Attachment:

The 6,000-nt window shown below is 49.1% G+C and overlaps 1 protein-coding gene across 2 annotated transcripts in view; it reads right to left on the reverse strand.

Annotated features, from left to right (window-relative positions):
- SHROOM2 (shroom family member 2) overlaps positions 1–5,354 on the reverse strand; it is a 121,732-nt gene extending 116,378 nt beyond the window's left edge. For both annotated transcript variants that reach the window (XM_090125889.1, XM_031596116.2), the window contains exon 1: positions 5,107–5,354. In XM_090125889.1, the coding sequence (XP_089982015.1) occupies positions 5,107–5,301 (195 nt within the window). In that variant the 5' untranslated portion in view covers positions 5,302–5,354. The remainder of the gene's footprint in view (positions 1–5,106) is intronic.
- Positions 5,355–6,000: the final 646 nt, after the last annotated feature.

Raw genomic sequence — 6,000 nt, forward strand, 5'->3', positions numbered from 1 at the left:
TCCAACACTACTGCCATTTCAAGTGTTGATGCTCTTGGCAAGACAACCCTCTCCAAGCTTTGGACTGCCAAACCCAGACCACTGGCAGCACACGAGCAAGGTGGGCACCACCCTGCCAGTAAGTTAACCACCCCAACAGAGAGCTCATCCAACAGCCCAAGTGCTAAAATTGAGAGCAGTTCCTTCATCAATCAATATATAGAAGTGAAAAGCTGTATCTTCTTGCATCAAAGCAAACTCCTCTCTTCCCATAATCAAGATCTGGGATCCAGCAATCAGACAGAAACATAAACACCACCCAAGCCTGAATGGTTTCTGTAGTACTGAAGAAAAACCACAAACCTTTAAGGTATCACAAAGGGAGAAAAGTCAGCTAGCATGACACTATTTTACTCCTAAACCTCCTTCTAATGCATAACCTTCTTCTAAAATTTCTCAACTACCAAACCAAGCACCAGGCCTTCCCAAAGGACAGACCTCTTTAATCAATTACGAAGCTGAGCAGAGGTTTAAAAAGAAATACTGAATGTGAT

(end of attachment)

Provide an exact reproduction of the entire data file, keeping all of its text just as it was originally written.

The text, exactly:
The 6,000-nt window shown below is 49.1% G+C and overlaps 1 protein-coding gene across 2 annotated transcripts in view; it reads right to left on the reverse strand.

Annotated features, from left to right (window-relative positions):
- SHROOM2 (shroom family member 2) overlaps positions 1–5,354 on the reverse strand; it is a 121,732-nt gene extending 116,378 nt beyond the window's left edge. For both annotated transcript variants that reach the window (XM_090125889.1, XM_031596116.2), the window contains exon 1: positions 5,107–5,354. In XM_090125889.1, the coding sequence (XP_089982015.1) occupies positions 5,107–5,301 (195 nt within the window). In that variant the 5' untranslated portion in view covers positions 5,302–5,354. The remainder of the gene's footprint in view (positions 1–5,106) is intronic.
- Positions 5,355–6,000: the final 646 nt, after the last annotated feature.

Raw genomic sequence — 6,000 nt, forward strand, 5'->3', positions numbered from 1 at the left:
TCCAACACTACTGCCATTTCAAGTGTTGATGCTCTTGGCAAGACAACCCTCTCCAAGCTTTGGACTGCCAAACCCAGACCACTGGCAGCACACGAGCAAGGTGGGCACCACCCTGCCAGTAAGTTAACCACCCCAACAGAGAGCTCATCCAACAGCCCAAGTGCTAAAATTGAGAGCAGTTCCTTCATCAATCAATATATAGAAGTGAAAAGCTGTATCTTCTTGCATCAAAGCAAACTCCTCTCTTCCCATAATCAAGATCTGGGATCCAGCAATCAGACAGAAACATAAACACCACCCAAGCCTGAATGGTTTCTGTAGTACTGAAGAAAAACCACAAACCTTTAAGGTATCACAAAGGGAGAAAAGTCAGCTAGCATGACACTATTTTACTCCTAAACCTCCTTCTAATGCATAACCTTCTTCTAAAATTTCTCAACTACCAAACCAAGCACCAGGCCTTCCCAAAGGACAGACCTCTTTAATCAATTACGAAGCTGAGCAGAGGTTTAAAAAGAAATACTGAATGTGAT